by Walker County News Today staff
Like a ghost from Christmas past, a previously attempted but failed land sale was back on the agenda of the Huntsville City Council meeting last Tuesday night.
As readers may recall we reported on a series of questionable events beginning about two years ago that included the City Staff accepting a bid for property that was received after the formal bidding deadline had passed and after other competing bids had been opened and publicly read at City Hall.
The late bid was from an out-of-state group based in Atlanta, Georgia and proposed an amount higher than the bids previously opened and read. The late bid was received in an e-mail, as opposed to the formally required sealed bid documentation, but the e-mail was sent to the wrong department in the City and the e-mail documentation did not comply with the City’s bid requirements made public several weeks prior to the bidding deadline.
The Atlanta-based developer, Stonemont Financial, e-mail also stipulated several other events that had to occur before it would agree to close the deal and it provided a no harm escape clause for itself if any of those events did not occur.
The property in question was a .615-acre tract located at 1930A Sam Houston Avenue just behind Humphrey’s Bar and Grill. The City had received sealed bids from two local bidders, Charles Smither, President of Area Management Services, and local area landowner George Russell.
As previously stipulated by the City the bids were opened and publicly read at City Hall at 2 p.m. on the bid deadline day of March 9, 2016. The Smither bid was for $12,500 and the Russell bid was $12,000. The bid from Atlanta based Stonemont Financial that was received later was for $30,000.
In spite of the irregularities, the City Staff recommended in April 2016 that the Council accept the late and incomplete bid from Stonemont because its bid was “in the best interests of the City.”
But that recommendation was publicly challenged by Smither, Russell and Tarek Maloof, another area property owner familiar with the City’s procurement processes. They challenged the legality of the irregularities and wanted to know if Stonemont had advance knowledge of their bids before sending in its own bid.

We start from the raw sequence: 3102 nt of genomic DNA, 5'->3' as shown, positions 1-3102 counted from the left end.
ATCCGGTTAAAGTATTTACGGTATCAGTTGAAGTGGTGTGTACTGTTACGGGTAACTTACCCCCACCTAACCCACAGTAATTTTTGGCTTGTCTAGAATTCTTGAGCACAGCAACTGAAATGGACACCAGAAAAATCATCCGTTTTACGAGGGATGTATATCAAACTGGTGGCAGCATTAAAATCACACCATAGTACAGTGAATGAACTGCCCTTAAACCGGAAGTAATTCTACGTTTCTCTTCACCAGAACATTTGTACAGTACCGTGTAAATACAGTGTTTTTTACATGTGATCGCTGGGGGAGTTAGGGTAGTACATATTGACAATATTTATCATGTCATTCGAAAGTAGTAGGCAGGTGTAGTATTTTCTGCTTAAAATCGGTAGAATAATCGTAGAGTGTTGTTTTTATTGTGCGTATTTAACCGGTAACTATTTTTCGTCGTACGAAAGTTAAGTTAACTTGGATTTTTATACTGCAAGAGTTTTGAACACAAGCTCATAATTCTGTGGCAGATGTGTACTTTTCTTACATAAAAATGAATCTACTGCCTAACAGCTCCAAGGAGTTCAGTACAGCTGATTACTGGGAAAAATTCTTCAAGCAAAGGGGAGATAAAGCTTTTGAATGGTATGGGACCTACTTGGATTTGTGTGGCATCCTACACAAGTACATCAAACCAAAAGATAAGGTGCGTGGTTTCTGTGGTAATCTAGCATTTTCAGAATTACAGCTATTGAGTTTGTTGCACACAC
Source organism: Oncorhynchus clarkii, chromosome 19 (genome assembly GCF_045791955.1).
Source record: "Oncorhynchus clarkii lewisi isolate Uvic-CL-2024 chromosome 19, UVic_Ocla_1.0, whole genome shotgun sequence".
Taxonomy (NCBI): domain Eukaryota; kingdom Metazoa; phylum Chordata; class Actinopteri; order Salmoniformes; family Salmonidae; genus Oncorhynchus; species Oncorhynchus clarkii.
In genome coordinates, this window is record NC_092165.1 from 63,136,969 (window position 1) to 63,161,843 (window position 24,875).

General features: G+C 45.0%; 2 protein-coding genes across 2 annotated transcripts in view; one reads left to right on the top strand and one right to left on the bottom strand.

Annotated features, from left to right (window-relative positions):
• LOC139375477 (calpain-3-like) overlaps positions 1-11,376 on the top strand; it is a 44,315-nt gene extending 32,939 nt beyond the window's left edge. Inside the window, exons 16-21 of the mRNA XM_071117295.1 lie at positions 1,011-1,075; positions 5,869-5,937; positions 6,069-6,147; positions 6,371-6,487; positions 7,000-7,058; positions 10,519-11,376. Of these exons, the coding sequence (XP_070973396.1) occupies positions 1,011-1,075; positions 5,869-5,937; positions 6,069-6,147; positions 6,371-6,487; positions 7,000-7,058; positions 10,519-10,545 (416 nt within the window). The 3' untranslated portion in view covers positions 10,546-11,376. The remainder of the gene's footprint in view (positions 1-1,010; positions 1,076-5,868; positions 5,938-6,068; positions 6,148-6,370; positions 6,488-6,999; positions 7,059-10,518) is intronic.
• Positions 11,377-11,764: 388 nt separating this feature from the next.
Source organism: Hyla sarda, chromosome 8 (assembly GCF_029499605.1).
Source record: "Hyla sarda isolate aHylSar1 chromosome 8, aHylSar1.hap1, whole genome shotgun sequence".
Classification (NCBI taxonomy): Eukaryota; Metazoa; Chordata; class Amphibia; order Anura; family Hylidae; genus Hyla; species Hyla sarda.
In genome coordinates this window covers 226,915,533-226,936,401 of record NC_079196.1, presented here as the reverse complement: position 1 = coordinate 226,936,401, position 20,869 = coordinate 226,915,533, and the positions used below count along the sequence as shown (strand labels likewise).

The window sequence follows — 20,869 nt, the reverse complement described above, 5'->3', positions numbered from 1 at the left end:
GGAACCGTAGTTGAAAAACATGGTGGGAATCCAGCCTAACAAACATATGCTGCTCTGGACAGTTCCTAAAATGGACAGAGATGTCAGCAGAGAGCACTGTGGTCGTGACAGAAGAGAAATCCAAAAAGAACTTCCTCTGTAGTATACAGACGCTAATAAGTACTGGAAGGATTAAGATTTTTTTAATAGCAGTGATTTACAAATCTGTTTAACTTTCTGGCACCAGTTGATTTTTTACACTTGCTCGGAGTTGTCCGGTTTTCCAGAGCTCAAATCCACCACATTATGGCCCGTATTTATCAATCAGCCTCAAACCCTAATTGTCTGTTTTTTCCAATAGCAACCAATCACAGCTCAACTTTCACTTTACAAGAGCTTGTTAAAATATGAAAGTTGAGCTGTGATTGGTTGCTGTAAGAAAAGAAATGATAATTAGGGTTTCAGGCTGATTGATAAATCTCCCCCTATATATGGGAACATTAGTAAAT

“Did the city fall down on the job, or does Stonemont make all of its deals in private?” Smither asked. He urged the council “to act to ensure that staff follows proper procedures, especially in the case of formal sealed bids.”
Smither told council that he thought the fair thing to do would be to reject all three bids, his included, and start over. But Maloof told council Smither’s bid should be accepted as the high bid given that it was received in accordance with the city’s published procedures. Maloof also recalled other previous purchasing irregularities and criticized the City for setting minimum sales prices well below market value.
In the end, after adjourning into executive session to receive legal advice, the council decided to accept Smither’s recommendation and reject all three bids. From a public standpoint nothing further has apparently happened concerning this property until the meeting last Tuesday. Councilmember Keith Olson, who put the Item on the agenda, proposed that the Council direct the City Staff to again attempt to sell the property, once again not including a small 12-foot-wide strip that provides access from the main portion of the property to Sam Houston Avenue.
Councilmember Emmett asked why this strip was being excluded from the sale. City Manager Matt Benoit explained that, without the City’s knowledge, this strip had been paved over and painted for parking “by someone” and is currently being used by one or both of the adjacent businesses (Humphrey’s and Barefoot) for that purpose.
Councilmember Ronald Allen asked Mr. Benoit for clarification on that point.
“Are you telling me that a business called a paving company and a striping company and had them pave City property? Did we know about that?”
Mr. Benoit answered “No.”
Councilmember Allen persisted, “You mean that there may be other properties that have been paved that the City owns that may have been taken over by someone, maybe not even a business, that we don’t know about? Is that how it works up here? – – How in the world did the City not know?” How do you take City property and pave over it?”
City Attorney Leonard Schneider then interjected that that may be another discussion that needs to be properly posted before he can legally advise the council, but he said that “many cities have their easements built over – – because nobody looks at all the surveys.”
In a separate part of the discussion, Councilmember Rodriquez asked: “If we sell the property that that inlet leads to, how is the property owner gong to get in there?”
Mr. Benoit answered that the new property owner would have to control adjacent property “somewhere other than that.” That led Councilmember Olson to characterize the purchase as an “investment,” but he said, “There are people who are speculating in those areas.”
When the lengthy discussion ended, the Council approved the motion to sell the property as a landlocked parcel without the access strip to Sam Houston Avenue included.
The sale would have to comply with State law, the City Charter and the City’s purchasing policies.